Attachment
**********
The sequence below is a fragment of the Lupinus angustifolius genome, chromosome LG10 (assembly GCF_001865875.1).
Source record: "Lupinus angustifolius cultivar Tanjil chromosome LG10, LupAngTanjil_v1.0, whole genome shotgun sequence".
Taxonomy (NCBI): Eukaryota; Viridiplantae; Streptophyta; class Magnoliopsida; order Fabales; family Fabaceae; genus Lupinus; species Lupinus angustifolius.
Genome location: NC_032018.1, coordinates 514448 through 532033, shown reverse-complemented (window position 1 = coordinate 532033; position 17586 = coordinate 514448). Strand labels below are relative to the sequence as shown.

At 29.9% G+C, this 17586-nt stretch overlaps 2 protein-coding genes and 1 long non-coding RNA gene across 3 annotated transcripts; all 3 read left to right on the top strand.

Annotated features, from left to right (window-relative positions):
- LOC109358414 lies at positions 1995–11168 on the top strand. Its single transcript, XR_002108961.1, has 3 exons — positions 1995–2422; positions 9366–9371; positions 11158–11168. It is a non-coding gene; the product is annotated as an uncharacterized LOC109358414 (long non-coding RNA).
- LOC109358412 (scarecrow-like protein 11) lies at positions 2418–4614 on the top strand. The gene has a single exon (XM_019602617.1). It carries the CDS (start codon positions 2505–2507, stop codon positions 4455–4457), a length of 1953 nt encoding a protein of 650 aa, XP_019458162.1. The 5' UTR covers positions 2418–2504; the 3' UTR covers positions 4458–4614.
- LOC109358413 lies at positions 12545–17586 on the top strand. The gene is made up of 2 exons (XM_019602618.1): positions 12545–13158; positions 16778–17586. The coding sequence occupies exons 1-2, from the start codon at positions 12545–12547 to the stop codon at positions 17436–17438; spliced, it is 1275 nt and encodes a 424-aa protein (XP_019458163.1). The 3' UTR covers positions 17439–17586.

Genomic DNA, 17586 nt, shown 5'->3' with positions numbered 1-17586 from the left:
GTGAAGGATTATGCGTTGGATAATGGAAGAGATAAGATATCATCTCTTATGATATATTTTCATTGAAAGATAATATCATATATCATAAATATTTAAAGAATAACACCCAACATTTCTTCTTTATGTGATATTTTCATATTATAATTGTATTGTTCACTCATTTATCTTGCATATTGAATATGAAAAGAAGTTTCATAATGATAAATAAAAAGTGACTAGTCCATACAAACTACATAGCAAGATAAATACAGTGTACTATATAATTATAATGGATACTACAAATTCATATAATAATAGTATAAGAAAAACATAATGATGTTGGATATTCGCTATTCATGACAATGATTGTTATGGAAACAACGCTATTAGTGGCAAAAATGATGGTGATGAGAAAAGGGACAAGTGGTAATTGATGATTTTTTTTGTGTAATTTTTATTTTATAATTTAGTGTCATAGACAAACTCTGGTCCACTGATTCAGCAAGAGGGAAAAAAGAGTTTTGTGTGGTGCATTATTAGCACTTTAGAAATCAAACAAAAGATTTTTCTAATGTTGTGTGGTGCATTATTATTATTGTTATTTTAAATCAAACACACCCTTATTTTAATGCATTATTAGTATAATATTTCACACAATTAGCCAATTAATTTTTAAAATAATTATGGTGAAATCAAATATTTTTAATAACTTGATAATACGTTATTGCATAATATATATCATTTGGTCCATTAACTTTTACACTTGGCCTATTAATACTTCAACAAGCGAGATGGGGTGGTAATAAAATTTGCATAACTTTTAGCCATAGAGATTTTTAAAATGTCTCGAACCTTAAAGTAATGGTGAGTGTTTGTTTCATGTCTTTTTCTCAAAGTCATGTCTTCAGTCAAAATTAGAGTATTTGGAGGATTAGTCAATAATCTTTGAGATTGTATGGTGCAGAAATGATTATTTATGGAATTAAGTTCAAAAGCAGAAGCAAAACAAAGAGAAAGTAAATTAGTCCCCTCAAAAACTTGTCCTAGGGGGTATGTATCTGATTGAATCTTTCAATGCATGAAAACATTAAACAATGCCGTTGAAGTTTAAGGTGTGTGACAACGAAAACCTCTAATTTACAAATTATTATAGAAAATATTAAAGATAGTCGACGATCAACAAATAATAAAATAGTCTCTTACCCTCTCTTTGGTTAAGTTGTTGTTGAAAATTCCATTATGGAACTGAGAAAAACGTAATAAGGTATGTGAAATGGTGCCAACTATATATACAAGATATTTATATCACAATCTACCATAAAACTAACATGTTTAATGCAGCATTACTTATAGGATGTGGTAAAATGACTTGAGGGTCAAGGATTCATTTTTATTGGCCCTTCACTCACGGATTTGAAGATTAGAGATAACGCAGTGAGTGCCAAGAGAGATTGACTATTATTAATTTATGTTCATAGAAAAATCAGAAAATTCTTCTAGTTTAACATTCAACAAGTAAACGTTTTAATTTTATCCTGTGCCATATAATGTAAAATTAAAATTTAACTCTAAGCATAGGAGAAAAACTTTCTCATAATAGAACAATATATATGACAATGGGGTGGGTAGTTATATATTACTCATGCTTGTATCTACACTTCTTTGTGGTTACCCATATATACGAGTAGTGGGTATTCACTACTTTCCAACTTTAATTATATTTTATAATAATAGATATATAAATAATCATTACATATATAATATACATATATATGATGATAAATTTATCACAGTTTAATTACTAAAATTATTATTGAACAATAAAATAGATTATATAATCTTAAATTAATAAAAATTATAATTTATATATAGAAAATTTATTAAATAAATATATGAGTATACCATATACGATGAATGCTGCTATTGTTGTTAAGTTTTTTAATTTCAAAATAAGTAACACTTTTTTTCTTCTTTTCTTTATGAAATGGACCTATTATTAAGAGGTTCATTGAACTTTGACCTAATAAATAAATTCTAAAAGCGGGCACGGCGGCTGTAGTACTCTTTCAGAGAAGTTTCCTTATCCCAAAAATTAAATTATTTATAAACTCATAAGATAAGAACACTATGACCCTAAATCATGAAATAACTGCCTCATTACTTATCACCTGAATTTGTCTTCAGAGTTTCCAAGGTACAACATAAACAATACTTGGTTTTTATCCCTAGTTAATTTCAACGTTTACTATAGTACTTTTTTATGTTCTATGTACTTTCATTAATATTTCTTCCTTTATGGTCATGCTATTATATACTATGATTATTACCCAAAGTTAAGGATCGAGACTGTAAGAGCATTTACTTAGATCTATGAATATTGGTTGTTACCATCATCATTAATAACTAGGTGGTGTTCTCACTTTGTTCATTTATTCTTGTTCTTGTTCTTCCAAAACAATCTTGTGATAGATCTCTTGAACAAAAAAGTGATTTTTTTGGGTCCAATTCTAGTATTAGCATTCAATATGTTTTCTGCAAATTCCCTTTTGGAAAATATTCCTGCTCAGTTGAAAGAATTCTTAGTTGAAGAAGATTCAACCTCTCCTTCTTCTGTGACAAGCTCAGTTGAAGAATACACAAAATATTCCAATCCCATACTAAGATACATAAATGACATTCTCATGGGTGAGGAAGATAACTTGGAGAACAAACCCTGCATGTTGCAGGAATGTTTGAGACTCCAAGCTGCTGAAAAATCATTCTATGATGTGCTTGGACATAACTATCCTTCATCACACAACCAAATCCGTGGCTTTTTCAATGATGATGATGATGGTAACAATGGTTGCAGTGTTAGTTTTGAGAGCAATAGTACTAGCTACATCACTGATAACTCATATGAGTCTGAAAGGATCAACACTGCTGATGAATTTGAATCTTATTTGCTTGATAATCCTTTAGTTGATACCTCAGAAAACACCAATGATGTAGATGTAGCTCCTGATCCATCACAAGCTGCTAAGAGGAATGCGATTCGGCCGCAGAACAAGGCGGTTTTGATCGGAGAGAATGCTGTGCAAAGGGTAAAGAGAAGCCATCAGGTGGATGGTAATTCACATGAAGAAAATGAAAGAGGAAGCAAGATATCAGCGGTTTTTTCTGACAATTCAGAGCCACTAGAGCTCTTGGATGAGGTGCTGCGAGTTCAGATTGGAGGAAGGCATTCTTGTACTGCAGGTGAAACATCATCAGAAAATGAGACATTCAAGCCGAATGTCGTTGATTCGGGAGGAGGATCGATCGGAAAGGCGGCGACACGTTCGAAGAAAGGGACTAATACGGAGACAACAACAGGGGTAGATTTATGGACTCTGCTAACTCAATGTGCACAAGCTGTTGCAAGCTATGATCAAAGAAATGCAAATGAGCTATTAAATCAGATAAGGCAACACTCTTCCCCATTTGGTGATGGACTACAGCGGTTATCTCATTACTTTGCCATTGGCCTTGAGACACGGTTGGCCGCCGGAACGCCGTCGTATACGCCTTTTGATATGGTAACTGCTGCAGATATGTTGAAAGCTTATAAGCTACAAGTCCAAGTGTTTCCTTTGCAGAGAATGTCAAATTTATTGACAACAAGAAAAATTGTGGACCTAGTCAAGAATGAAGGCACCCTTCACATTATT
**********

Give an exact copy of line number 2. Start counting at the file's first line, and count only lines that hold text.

Source record: "Lupinus angustifolius cultivar Tanjil chromosome LG10, LupAngTanjil_v1.0, whole genome shotgun sequence".